The hearts from the two pigeons, cleaned of any sinew

Get the pigeon sauce on first. Bring a large, heavy frying pan up to a medium-high temperature and add a good glug of olive oil. Season the pigeon legs, wings, trimmings and livers with salt and pepper and brown well on all sides, in batches if necessary. Add the prosciutto, onions, carrots, garlic and herbs to the pan and cook until lightly caramelised. Pour in the brandy and carefully flambĂ©, then reduce until only a small amount remains. Top up with the chicken stock and bring to the boil. Use a wooden spoon to scrape up and caramelised bits from the bottom of the pan. Reduce slowly until only around 150ml of thickened sauce remains. Strain the sauce through a sieve into a smaller saucepan and discard the used flavourings. Whisk the knob of butter into the sauce until fully emulsified, then cover and set aside until needed later. 

Bring a frying pan up to a high heat and add a small amount of olive oil and a knob of butter. When hot, add the smaller amount of sweetcorn kernels and a good pinch of salt and pepper. Fry for a few minutes, stirring frequently, until starting to brown and blacken. Tip into a bowl and set aside.
Pour the water for the smashed sweetcorn into a saucepan and bring to the boil. Tip in the sweetcorn kernels, butter and a good amount of seasoning. Stir to combine, then simmer for 8-10 minutes, or until the sweetcorn has softened and taken on some of the liquid. Using a hand blender or food processor, blitz into a coarse, yet soft mash. Loosen with a little water if necessary, and taste for seasoning and butter. Cover and keep warm. 

Add a good glug of oil to a frying pan and set on a high heat. Place the onion halves cut-side down and fry for 5-6 minutes, until blackened and burnt. Turn over for an additional 5 minutes, then transfer to a side plate. When cool enough to handle, carefully separate the layers into little cups and place in a bowl. Squeeze in the lemon juice and season. Mix well and set aside.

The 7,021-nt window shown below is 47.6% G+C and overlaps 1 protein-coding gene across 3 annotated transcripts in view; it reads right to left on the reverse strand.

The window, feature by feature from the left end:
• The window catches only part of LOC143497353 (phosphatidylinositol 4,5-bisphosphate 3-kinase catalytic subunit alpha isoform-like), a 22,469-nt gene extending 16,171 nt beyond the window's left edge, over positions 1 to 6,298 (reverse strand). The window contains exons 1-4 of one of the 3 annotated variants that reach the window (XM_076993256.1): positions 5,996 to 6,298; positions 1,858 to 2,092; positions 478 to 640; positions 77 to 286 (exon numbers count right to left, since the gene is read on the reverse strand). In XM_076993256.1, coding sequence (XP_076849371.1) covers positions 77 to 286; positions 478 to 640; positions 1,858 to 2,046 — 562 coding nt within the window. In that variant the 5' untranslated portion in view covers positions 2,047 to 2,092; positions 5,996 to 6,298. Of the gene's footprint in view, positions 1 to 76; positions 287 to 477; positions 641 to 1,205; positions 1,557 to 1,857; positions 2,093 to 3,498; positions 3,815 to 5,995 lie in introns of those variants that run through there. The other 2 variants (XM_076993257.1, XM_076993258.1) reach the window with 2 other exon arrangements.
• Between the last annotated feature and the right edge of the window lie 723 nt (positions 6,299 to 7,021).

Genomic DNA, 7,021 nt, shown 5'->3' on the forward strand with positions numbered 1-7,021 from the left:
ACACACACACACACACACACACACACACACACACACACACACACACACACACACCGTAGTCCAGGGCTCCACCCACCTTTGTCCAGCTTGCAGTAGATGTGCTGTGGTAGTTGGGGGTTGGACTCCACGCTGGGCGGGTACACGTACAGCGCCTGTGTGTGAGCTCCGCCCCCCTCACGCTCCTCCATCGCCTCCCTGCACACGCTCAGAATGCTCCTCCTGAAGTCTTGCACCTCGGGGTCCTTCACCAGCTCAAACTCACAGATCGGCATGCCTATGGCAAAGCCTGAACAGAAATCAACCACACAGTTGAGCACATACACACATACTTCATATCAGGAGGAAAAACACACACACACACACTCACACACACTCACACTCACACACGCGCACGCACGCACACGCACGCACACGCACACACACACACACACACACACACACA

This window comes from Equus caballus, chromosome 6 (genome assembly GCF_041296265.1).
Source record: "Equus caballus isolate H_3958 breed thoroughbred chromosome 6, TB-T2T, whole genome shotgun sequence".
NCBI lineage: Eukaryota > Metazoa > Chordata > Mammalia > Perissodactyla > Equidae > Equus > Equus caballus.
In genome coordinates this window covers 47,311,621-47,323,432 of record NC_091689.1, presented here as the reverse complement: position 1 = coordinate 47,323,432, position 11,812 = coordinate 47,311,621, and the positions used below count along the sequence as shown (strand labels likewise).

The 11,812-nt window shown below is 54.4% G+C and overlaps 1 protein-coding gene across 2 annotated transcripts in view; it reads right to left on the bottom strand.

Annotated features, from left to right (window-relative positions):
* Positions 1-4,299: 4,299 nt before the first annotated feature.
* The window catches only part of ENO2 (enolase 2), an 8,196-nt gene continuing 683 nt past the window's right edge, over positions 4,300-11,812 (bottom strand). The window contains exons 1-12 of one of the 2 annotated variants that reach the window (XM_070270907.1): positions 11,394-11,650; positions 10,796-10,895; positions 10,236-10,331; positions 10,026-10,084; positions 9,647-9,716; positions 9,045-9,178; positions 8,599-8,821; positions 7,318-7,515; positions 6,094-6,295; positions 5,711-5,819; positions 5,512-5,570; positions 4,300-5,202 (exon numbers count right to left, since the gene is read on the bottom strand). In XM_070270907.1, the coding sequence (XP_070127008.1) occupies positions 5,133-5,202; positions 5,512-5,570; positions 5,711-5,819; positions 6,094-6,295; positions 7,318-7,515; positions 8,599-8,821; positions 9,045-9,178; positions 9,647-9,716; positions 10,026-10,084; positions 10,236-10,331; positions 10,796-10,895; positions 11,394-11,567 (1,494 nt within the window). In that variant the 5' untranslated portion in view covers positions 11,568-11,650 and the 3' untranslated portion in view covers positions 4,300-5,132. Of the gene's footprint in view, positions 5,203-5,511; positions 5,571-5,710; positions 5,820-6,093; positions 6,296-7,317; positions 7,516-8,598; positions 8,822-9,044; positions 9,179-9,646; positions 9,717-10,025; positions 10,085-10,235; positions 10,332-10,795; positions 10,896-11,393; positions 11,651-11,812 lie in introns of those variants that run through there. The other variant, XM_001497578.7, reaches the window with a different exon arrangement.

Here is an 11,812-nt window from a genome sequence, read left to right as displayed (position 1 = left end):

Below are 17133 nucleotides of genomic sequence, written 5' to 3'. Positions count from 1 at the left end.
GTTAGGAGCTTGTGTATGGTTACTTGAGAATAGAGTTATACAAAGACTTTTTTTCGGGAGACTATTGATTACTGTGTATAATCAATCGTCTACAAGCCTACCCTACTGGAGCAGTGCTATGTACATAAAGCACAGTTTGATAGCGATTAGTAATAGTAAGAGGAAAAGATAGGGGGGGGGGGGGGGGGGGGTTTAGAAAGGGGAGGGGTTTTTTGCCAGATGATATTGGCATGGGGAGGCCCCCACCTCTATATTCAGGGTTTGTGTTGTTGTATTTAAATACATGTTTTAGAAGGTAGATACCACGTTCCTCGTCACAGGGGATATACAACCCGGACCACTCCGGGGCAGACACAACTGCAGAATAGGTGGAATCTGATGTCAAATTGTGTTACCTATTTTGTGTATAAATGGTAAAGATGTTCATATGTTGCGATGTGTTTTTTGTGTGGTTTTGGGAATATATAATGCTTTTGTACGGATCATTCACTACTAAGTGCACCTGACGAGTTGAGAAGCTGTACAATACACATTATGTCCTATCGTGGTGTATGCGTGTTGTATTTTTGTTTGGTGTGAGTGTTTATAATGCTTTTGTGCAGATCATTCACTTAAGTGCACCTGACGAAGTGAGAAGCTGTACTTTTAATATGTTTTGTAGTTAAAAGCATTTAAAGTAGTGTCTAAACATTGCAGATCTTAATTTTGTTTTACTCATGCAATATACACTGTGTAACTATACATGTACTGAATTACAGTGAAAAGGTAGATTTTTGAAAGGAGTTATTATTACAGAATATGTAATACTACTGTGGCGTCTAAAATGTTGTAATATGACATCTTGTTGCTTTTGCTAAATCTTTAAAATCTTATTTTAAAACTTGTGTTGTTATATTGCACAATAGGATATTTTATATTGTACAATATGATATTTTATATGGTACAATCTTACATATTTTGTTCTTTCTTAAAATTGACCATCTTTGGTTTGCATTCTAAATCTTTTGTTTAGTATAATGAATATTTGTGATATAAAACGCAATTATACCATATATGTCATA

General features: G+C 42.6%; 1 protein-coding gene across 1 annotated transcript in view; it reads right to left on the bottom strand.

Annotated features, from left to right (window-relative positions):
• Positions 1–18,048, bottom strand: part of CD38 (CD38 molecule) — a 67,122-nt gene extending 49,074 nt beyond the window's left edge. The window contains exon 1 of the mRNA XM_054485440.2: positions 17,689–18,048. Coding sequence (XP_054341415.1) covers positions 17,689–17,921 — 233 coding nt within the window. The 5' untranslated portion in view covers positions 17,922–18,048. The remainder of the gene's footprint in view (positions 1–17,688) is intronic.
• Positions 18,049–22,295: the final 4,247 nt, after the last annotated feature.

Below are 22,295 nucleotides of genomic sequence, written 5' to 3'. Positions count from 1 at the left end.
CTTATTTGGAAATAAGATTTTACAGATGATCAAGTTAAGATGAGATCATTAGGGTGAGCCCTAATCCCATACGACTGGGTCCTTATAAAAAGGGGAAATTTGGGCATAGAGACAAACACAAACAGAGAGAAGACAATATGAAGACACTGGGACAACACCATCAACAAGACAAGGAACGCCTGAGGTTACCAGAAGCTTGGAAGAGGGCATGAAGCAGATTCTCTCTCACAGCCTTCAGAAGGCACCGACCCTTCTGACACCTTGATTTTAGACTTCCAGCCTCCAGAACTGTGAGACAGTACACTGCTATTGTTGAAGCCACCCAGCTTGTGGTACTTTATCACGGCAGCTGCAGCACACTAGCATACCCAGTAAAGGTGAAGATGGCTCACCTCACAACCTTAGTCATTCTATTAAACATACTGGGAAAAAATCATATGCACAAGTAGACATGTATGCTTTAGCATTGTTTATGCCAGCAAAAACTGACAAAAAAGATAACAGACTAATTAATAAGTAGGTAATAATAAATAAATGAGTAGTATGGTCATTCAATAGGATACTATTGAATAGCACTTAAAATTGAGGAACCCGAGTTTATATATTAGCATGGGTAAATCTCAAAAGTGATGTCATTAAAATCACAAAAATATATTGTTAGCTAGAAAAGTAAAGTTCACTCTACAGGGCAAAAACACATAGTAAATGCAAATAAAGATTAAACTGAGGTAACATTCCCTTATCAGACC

Preheat the oven to 190⁰C.
Pour a generous glug of olive oil into a large, heavy frying pan and bring to a medium-high heat. When hot, add the sage leaves and fry for 30 seconds until crispy. Transfer to drain over a sheet of kitchen roll. Keep the pan hot for the pigeons.
Season the insides and outsides of the pigeons well with salt and pepper. Lay the sheets of prosciutto crisscrossed over the breasts, tucking some sprigs of thyme and a sage leaf underneath. Tie in place with some kitchen string. 

Add a large knob of butter to the sage pan and sear the pigeons for 1-1.5 minutes on each breast. Turn the crowns so that they are sitting upright in the pan, and use a spoon to baste well with the butter for a further minute. Transfer to an oven dish and roast for 10 minutes. Allow the cooked birds to rest for 10 minutes, then carve the breasts from the bone.
While the pigeons are resting, cook the pigeon hearts. Bring the same pan that was used to sear the pigeons back to a medium-high heat. Season the hearts, then cook for 1 minute on each side, basting well. Remove and allow to rest briefly, then slice in half.
In the same, now empty pan, add the cavolo nero leaves and a good splash of water. Wilt down quickly for a couple of minutes until tender.
Reheat the sauce and the smashed corn.
To plate up spoon a few dollops of the smashed corn onto each plate and add some of the cavolo nero. Arrange the pigeon breasts in the middle and three of the onion segments in the gaps at the sides. Top with the charred corn, heart, sage leaves and some of the prosciutto from the pigeon. Spoon some of the sauce into the onion cups and around the plate and serve.